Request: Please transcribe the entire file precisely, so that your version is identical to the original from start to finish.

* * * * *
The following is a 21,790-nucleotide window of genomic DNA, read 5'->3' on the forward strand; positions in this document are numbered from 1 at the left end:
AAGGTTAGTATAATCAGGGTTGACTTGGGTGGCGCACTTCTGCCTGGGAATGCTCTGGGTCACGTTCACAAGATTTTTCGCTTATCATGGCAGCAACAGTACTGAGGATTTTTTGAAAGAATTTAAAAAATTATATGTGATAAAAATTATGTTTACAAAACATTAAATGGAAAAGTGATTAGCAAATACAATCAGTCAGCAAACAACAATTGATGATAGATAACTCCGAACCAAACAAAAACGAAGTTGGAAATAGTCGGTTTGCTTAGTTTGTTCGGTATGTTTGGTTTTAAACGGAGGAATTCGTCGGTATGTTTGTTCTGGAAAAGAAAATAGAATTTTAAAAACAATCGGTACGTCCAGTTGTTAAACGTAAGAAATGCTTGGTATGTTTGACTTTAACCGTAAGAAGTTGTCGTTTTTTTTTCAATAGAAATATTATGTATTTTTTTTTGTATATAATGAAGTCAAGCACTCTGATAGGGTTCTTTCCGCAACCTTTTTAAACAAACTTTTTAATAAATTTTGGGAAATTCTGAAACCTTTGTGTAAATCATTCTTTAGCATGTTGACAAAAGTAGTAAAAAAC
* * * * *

The following is a 21,790-nucleotide window of genomic DNA, read 5'->3' on the forward strand; positions in this document are numbered from 1 at the left end:
AAGGTTAGTATAATCAGGGTTGACTTGGGTGGCGCACTTCTGCCTGGGAATGCTCTGGGTCACGTTCACAAGATTTTTCGCTTATCATGGCAGCAACAGTACTGAGGATTTTTTGAAAGAATTTAAAAAATTATATGTGATAAAAATTATGTTTACAAAACATTAAATGGAAAAGTGATTAGCAAATACAATCAGTCAGCAAACAACAATTGATGATAGATAACTCCGAACCAAACAAAAACGAAGTTGGAAATAGTCGGTTTGCTTAGTTTGTTCGGTATGTTTGGTTTTAAACGGAGGAATTCGTCGGTATGTTTGTTCTGGAAAAGAAAATAGAATTTTAAAAACAATCGGTACGTCCAGTTGTTAAACGTAAGAAATGCTTGGTATGTTTGACTTTAACCGTAAGAAGTTGTCGTTTTTTTTTCAATAGAAATATTATGTATTTTTTTTTGTATATAATGAAGTCAAGCACTCTGATAGGGTTCTTTCCGCAACCTTTTTAAACAAACTTTTTAATAAATTTTGGGAAATTCTGAAACCTTTGTGTAAATCATTCTTTAGCATGTTGACAAAAGTAGTAAAAAAC